There is nothing wrong with investing in an emerging markets fund. However, this is a place where investing too heavily can have a negative impact on returns.
The Vanguard Emerging Markets Stock Index Fund (VEIEX) has gained an average of 7.3 percent annually over the 15 years ending Sept. 30, 2015. This compares to an average gain of 3.84 percent annually over the same time frame for the Vanguard 500 Index Fund (VFINX), which invests in 500 of the largest U.S. companies.
However, that advantage came with a bumpy ride for investors, and much of the advantage occurred during the first decade of this century. Over the 10 years ending Sept. 30, the Vanguard 500 Index Fund gained an average of 6.68 percent annually versus 3.99 percent for the Vanguard Emerging Markets Stock Index Fund.
And for the preceding five years, the Vanguard 500 Index Fund gained an average of 13.17 percent annually versus a loss of 3.5 percent per year for the Vanguard Emerging Markets Stock Index Fund.
While long-term holders of the emerging markets fund did better over the 15-year time frame, those gains still came with about 55 percent more volatility than an investment in the other Vanguard fund. Investors over shorter time horizons did not fare as well and might have suffered a loss. Investing too much in a risky asset class based on solid prior returns could derail your 401k returns.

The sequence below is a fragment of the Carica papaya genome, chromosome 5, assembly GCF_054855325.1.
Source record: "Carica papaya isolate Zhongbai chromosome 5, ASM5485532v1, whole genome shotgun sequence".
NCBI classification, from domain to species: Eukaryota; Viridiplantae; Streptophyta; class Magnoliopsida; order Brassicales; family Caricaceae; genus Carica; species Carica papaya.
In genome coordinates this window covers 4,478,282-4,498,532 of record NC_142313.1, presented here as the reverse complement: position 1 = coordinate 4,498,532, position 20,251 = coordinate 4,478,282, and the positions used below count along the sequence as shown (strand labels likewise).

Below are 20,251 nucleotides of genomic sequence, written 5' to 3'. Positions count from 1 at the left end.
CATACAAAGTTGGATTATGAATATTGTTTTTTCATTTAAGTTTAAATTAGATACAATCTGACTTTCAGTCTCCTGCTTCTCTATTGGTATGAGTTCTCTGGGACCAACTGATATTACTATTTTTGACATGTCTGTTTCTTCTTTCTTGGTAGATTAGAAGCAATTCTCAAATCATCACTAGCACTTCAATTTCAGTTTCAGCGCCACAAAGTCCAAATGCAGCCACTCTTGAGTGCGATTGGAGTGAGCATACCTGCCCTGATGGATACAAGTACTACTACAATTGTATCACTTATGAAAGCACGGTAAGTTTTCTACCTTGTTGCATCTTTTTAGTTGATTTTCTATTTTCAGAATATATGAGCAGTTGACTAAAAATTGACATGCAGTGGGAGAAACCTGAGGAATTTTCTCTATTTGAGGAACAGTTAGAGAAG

4. Brokerage Windows
Brokerage windows are not an asset per se but rather an option offered by a number of 401k plans that allow participants to self-direct all or a portion of their 401k accounts into assets outside of the main plan menu. Some brokerage windows allow participants to invest in mutual funds. Others offer access to a wider array of alternatives, including individual stocks and ETFs, in addition to mutual funds.
Plan sponsors often make employees who choose this route sign off that the employee understands the risks of directing his own investments. This helps reduce any liability on the part of the plan sponsor. This option can certainly be great for some participants, especially those who are particularly investment-savvy or who work with a financial advisor. In the latter case, this option can allow the participant’s 401k account to be invested in synch with his outside investment assets.
However, a brokerage window becomes a toxic 401k option when employees invest in a manner that is not in their best interests. Perhaps they want to use the account to do frequent trading or to invest in risky, exotic sectors of the market.